Vancouver Sun March 19 letters to the editor

The B.C. Centre on Substance Use recommended on Feb. 21 that B.C. establish heroin compassion clubs for drug users as the death toll from B.C.’s opioid crisis continues to climb.

Francis Georgian / PNG

Re: B.C. approach to opioid crisis means well, but is misguided.

Letter writer Katherine Hammond is right — and not so right. It is true that one rarely reads that drug treatment and cure are goals in our current public policy. And it is helpful and appropriate to point to other jurisdictions where addiction treatment is mandatory and part of the social welfare system.

But this failing local policy is guided entirely by power, ego and control. Some day someone might report that the provincial health authorities actually do not believe that abstinence-based treatment works and that they refuse to fund beds where detox is the first step.

We can be proud that we have added one of the great modern oxymorons to the language — opioid replacement therapy.

David Berner, Vancouver

Will they get an apology?

There are now more than 40,000 veterans waiting for disability benefits from Veterans Affairs and the backlog is still growing.

What if these 40,000 brave people had not put themselves in harm’s way for Canada? These noble Canadians participated in conflicts, peace missions, rescue duties and various other tasks that were assigned to them, and did so readily to make Canada and the world better.

Despite promises to fix the mess, it continues to grow. What’s next? An apology from the prime minister at some time in the future?

Roger Cyr, Victoria

Men-only swim too?

It’s terrific that International Women’s Day radio broadcasts celebrated provincewide women-only swims, which address concerns about body image, religious perspectives and so on. I fully support progressive initiatives like this.

Do these equality moves mean that the downtown Vancouver YMCA can now reactivate the noon men-only swims that were removed as a result of inequality protests 30 or 40 years ago?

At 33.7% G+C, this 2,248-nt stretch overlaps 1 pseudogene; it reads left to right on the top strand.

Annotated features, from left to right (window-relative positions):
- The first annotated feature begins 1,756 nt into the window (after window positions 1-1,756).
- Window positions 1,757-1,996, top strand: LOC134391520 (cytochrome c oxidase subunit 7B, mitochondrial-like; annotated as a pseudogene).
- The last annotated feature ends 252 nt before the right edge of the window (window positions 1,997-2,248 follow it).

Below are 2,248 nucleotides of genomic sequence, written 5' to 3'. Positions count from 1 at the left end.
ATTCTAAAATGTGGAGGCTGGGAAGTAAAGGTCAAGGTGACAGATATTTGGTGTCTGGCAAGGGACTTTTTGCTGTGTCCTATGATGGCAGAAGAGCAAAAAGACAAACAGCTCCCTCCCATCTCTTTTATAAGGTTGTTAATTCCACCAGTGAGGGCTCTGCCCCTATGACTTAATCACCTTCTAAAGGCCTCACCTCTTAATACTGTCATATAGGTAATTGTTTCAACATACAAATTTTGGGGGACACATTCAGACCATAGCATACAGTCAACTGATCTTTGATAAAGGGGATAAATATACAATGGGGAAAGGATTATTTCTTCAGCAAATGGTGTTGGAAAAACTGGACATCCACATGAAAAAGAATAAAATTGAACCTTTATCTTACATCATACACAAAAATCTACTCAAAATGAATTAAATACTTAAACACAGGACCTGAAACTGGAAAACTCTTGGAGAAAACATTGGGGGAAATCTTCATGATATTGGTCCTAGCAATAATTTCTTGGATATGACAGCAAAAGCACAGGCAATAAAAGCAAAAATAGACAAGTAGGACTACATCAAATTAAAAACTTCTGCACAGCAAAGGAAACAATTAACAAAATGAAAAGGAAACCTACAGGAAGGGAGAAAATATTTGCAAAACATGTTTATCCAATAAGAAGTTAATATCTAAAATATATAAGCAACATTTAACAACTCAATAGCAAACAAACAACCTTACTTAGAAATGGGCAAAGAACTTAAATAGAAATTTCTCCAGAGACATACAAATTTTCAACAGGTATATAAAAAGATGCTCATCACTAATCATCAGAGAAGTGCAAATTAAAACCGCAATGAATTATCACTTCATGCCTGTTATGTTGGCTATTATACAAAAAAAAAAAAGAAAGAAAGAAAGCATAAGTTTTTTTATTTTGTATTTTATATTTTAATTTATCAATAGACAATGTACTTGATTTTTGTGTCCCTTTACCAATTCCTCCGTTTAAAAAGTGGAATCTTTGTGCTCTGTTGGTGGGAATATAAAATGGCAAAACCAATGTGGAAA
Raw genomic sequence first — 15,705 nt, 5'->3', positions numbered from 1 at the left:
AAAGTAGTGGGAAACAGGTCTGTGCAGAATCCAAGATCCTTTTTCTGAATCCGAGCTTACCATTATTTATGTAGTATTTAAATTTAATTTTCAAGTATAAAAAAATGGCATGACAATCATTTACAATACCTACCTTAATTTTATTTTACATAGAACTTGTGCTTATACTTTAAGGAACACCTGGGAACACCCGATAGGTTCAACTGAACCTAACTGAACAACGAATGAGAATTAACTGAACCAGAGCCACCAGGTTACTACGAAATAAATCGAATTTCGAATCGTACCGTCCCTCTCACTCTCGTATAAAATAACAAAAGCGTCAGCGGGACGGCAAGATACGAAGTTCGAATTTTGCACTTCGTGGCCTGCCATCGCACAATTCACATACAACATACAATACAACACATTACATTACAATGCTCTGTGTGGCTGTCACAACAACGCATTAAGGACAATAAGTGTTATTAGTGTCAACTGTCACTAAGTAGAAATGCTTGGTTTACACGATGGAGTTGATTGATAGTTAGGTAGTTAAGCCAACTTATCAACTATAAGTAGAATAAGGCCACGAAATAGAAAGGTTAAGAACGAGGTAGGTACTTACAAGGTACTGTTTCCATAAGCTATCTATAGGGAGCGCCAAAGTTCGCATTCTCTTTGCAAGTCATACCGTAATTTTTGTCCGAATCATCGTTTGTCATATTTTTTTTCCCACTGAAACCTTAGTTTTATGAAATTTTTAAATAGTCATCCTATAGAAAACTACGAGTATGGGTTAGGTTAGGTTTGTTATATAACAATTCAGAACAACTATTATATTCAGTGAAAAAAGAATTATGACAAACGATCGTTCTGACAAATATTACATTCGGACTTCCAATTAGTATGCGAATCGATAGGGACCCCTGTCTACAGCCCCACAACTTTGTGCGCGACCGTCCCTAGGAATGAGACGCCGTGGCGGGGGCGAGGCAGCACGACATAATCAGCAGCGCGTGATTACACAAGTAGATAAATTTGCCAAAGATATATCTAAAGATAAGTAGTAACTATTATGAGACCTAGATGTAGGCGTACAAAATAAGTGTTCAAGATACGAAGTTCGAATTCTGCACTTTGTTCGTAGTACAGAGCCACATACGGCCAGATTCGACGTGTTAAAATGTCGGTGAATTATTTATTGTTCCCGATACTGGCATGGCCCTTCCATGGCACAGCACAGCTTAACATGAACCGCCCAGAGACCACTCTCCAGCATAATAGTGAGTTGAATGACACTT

Tom Rankin, Kamloops

Daylight saving is great

I don’t know who is pushing to eliminate daylight saving time or why. I guess they prefer the dark.

I couldn’t help but marvel at Sunday afternoon, the first day of DST, that never seemed to end. That extra hour of daylight now, and especially in the summer, is a gift. There’s entirely too much being made about this hour of adjustment. The whiners need to accept some responsibility and make a little effort to adjust.

I look forward to enjoying dusk at 10 p.m. every evening this summer, and I won’t be alone.

Jobst Bode, Vancouver

Activists not democratic

The LNG pipeline has full approval of 20 democratically elected First Nations councils. As well, federal, provincial and municipal elected officials have done their due diligence on the impact of the pipeline and approved it.

The small, vocal minority against the pipeline, led by some hereditary chiefs and non-Indigenous citizens are, in essence, protesting against democracy.

Garrick Jay, Pitt Meadows

SNC job losses not true

SNC-Lavalin sought a deferred prosecution agreement based on its claim that many jobs would be lost without one, and that the company might have to leave Canada. The federal government accepted this, but recent disclosures have shown that SNC would continue to operate successfully without a DPA.

In a nutshell, SNC is saying, “If we cannot commit bribery and other criminal acts and, rather than face criminal charges, simply negotiate a suitable fine with authorities, then we cannot be competitive in Canada.”

I know of no other Canadian engineering company that takes a similar position.

Don Codville, North Vancouver

Terms used to dehumanize decisions

Saturday’s editorial critiques Coun. Pete Fry’s use of the term “corridor” in reference to the zones traversed by the proposed Broadway subway extension. His terminology obscures the fact that the “corridor” involves residential neighbourhoods, inhabited by people whose environment will be devastated by the intense densification that Fry and others at city hall intend to impose.

Totalitarian regimes exploit dehumanizing terminology to conceal the impact of their policies on human lives. The new council is intoxicated with its power to transform residential neighbourhoods and parkland, regardless of the environmental degradation and human distress involved. We must find a way to stop the juggernaut before it rolls over us.

Eric Levy, Vancouver

Letters to the editor should be sent to The editorial pages editor is Gordon Clark, who can be reached at

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